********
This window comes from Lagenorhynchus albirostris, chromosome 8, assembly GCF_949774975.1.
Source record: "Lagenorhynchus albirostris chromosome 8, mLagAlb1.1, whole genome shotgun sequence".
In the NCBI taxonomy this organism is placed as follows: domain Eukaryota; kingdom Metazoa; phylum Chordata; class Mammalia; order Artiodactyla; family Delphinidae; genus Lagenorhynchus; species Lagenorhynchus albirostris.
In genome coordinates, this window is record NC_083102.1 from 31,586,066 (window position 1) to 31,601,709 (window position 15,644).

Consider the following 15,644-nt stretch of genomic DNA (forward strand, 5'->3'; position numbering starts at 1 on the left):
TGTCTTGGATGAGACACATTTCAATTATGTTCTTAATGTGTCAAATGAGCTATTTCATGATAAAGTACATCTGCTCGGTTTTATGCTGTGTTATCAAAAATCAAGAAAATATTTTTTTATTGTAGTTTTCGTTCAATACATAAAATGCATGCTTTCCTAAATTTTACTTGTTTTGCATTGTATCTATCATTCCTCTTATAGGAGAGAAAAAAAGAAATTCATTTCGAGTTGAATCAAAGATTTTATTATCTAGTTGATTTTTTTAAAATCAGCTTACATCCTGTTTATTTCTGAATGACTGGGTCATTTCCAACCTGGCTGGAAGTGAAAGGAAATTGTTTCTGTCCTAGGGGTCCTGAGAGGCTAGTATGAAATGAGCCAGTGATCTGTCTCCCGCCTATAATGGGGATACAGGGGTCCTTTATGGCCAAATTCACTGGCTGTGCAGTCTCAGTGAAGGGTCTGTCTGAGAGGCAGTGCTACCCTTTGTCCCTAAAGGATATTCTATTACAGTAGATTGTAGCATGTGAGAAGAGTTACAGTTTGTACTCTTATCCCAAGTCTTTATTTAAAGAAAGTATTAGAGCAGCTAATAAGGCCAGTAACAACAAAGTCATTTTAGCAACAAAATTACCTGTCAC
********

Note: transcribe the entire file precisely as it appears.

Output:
This window comes from Lagenorhynchus albirostris, chromosome 8, assembly GCF_949774975.1.
Source record: "Lagenorhynchus albirostris chromosome 8, mLagAlb1.1, whole genome shotgun sequence".
In the NCBI taxonomy this organism is placed as follows: domain Eukaryota; kingdom Metazoa; phylum Chordata; class Mammalia; order Artiodactyla; family Delphinidae; genus Lagenorhynchus; species Lagenorhynchus albirostris.
In genome coordinates, this window is record NC_083102.1 from 31,586,066 (window position 1) to 31,601,709 (window position 15,644).

Consider the following 15,644-nt stretch of genomic DNA (forward strand, 5'->3'; position numbering starts at 1 on the left):
TGTCTTGGATGAGACACATTTCAATTATGTTCTTAATGTGTCAAATGAGCTATTTCATGATAAAGTACATCTGCTCGGTTTTATGCTGTGTTATCAAAAATCAAGAAAATATTTTTTTATTGTAGTTTTCGTTCAATACATAAAATGCATGCTTTCCTAAATTTTACTTGTTTTGCATTGTATCTATCATTCCTCTTATAGGAGAGAAAAAAAGAAATTCATTTCGAGTTGAATCAAAGATTTTATTATCTAGTTGATTTTTTTAAAATCAGCTTACATCCTGTTTATTTCTGAATGACTGGGTCATTTCCAACCTGGCTGGAAGTGAAAGGAAATTGTTTCTGTCCTAGGGGTCCTGAGAGGCTAGTATGAAATGAGCCAGTGATCTGTCTCCCGCCTATAATGGGGATACAGGGGTCCTTTATGGCCAAATTCACTGGCTGTGCAGTCTCAGTGAAGGGTCTGTCTGAGAGGCAGTGCTACCCTTTGTCCCTAAAGGATATTCTATTACAGTAGATTGTAGCATGTGAGAAGAGTTACAGTTTGTACTCTTATCCCAAGTCTTTATTTAAAGAAAGTATTAGAGCAGCTAATAAGGCCAGTAACAACAAAGTCATTTTAGCAACAAAATTACCTGTCAC